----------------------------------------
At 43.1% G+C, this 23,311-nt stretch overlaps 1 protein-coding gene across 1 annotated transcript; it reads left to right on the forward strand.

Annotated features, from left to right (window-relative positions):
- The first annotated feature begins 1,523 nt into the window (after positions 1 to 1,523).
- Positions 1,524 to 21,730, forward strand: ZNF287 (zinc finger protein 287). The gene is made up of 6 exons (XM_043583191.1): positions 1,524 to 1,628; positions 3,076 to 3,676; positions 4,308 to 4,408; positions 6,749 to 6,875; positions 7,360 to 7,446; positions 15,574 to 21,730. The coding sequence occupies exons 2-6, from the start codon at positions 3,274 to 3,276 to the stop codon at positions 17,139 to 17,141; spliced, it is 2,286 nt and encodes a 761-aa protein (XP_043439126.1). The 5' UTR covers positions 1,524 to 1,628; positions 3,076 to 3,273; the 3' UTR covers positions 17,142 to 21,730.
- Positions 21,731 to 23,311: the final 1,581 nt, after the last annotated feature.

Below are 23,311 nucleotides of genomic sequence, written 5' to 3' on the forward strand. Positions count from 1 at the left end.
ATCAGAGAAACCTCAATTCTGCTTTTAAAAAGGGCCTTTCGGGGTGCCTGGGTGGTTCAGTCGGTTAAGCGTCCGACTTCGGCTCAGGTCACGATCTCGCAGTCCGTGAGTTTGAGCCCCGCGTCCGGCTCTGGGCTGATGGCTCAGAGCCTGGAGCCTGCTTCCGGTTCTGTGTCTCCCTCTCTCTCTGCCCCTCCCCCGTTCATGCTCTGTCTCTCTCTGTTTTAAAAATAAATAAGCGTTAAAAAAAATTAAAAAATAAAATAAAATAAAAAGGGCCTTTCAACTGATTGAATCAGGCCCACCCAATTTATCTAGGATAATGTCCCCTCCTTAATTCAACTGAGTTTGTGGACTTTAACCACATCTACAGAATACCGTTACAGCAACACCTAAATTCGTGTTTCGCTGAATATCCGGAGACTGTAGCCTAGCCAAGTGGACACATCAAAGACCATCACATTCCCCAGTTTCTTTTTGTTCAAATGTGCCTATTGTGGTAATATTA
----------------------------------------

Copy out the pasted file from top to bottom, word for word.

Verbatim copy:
At 43.1% G+C, this 23,311-nt stretch overlaps 1 protein-coding gene across 1 annotated transcript; it reads left to right on the forward strand.

Annotated features, from left to right (window-relative positions):
- The first annotated feature begins 1,523 nt into the window (after positions 1 to 1,523).
- Positions 1,524 to 21,730, forward strand: ZNF287 (zinc finger protein 287). The gene is made up of 6 exons (XM_043583191.1): positions 1,524 to 1,628; positions 3,076 to 3,676; positions 4,308 to 4,408; positions 6,749 to 6,875; positions 7,360 to 7,446; positions 15,574 to 21,730. The coding sequence occupies exons 2-6, from the start codon at positions 3,274 to 3,276 to the stop codon at positions 17,139 to 17,141; spliced, it is 2,286 nt and encodes a 761-aa protein (XP_043439126.1). The 5' UTR covers positions 1,524 to 1,628; positions 3,076 to 3,273; the 3' UTR covers positions 17,142 to 21,730.
- Positions 21,731 to 23,311: the final 1,581 nt, after the last annotated feature.

Below are 23,311 nucleotides of genomic sequence, written 5' to 3' on the forward strand. Positions count from 1 at the left end.
ATCAGAGAAACCTCAATTCTGCTTTTAAAAAGGGCCTTTCGGGGTGCCTGGGTGGTTCAGTCGGTTAAGCGTCCGACTTCGGCTCAGGTCACGATCTCGCAGTCCGTGAGTTTGAGCCCCGCGTCCGGCTCTGGGCTGATGGCTCAGAGCCTGGAGCCTGCTTCCGGTTCTGTGTCTCCCTCTCTCTCTGCCCCTCCCCCGTTCATGCTCTGTCTCTCTCTGTTTTAAAAATAAATAAGCGTTAAAAAAAATTAAAAAATAAAATAAAATAAAAAGGGCCTTTCAACTGATTGAATCAGGCCCACCCAATTTATCTAGGATAATGTCCCCTCCTTAATTCAACTGAGTTTGTGGACTTTAACCACATCTACAGAATACCGTTACAGCAACACCTAAATTCGTGTTTCGCTGAATATCCGGAGACTGTAGCCTAGCCAAGTGGACACATCAAAGACCATCACATTCCCCAGTTTCTTTTTGTTCAAATGTGCCTATTGTGGTAATATTA